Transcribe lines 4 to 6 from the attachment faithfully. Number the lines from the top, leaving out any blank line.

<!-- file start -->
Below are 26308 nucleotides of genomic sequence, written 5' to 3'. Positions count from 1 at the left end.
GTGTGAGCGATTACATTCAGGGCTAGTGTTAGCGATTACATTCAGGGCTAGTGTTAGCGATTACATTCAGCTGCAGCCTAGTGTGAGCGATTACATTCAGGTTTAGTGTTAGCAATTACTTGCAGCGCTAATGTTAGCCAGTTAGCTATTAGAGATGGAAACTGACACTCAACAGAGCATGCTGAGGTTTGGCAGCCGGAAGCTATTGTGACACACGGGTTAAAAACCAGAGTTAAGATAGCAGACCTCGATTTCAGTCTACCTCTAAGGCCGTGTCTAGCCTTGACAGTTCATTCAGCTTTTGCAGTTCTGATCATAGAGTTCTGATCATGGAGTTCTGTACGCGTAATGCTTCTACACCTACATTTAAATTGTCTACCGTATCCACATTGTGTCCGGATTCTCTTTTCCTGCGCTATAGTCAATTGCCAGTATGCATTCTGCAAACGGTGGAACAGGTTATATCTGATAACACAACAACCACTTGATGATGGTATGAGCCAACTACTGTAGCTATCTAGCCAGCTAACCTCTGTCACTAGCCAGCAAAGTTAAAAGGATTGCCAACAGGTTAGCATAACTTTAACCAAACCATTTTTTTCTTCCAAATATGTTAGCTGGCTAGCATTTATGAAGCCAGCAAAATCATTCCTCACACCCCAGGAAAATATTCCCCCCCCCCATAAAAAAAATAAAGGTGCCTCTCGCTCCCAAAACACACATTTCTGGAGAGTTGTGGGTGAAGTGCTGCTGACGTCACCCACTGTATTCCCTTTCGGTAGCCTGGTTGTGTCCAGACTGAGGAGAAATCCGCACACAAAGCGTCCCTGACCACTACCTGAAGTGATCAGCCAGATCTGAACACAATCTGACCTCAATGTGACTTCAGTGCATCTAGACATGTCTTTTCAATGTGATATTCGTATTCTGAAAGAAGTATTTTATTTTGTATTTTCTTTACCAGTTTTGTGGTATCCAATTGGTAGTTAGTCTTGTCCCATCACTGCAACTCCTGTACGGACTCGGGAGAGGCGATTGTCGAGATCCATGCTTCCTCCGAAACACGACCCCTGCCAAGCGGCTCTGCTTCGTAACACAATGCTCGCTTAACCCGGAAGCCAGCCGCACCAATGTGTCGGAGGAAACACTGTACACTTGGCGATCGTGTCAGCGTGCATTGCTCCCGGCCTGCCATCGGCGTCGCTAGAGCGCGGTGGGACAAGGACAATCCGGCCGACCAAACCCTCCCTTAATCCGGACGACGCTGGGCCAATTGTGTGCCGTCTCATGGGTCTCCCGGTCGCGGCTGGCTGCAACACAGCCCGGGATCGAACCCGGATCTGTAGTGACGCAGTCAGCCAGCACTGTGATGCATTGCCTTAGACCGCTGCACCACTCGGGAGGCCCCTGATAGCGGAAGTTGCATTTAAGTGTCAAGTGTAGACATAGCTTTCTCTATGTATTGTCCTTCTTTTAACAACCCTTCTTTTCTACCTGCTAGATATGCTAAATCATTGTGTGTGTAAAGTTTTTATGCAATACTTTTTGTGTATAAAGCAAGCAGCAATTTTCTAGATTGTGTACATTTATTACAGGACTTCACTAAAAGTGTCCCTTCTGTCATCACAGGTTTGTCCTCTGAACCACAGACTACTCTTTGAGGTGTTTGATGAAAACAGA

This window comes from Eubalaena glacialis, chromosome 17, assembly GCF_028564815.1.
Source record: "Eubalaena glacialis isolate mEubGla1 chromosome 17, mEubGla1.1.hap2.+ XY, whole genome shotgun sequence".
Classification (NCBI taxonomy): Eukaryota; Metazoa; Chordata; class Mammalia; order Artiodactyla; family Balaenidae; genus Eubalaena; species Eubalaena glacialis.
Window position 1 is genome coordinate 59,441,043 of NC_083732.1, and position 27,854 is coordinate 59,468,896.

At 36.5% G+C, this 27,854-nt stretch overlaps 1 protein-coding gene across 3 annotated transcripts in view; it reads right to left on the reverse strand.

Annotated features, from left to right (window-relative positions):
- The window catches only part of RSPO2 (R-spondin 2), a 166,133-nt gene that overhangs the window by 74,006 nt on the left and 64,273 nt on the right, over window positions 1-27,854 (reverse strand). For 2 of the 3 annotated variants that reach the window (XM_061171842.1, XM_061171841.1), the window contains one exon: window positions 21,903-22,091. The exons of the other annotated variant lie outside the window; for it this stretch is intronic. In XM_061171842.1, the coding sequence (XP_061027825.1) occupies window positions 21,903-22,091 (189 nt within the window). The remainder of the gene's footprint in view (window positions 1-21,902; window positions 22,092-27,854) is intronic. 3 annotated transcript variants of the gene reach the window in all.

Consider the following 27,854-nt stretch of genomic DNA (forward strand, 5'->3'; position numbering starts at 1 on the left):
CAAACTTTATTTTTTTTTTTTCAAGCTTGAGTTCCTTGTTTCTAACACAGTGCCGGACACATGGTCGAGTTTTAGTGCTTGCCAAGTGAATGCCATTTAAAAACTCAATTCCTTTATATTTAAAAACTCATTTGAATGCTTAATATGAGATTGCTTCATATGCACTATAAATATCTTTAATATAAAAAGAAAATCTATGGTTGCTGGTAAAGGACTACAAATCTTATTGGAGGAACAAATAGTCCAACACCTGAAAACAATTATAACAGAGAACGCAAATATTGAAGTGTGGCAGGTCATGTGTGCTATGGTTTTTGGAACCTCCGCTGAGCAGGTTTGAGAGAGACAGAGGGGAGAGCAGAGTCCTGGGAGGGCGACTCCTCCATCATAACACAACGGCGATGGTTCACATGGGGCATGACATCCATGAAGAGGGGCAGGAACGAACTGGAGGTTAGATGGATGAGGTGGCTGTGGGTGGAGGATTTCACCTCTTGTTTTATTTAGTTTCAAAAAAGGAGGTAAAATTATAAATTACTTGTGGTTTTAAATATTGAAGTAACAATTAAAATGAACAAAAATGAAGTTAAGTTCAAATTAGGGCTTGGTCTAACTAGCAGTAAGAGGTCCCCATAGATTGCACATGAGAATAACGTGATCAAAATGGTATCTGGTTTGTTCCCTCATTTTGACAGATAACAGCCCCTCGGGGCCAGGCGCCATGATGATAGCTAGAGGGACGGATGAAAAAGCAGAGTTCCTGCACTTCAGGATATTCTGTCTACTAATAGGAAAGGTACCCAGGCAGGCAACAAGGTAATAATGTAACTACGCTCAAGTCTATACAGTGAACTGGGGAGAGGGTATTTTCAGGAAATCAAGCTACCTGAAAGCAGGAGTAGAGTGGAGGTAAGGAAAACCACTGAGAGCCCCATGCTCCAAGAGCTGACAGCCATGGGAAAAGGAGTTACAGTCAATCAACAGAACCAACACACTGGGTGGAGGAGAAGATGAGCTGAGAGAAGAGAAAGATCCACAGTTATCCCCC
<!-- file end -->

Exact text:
Source record: "Eubalaena glacialis isolate mEubGla1 chromosome 17, mEubGla1.1.hap2.+ XY, whole genome shotgun sequence".
Classification (NCBI taxonomy): Eukaryota; Metazoa; Chordata; class Mammalia; order Artiodactyla; family Balaenidae; genus Eubalaena; species Eubalaena glacialis.
Window position 1 is genome coordinate 59,441,043 of NC_083732.1, and position 27,854 is coordinate 59,468,896.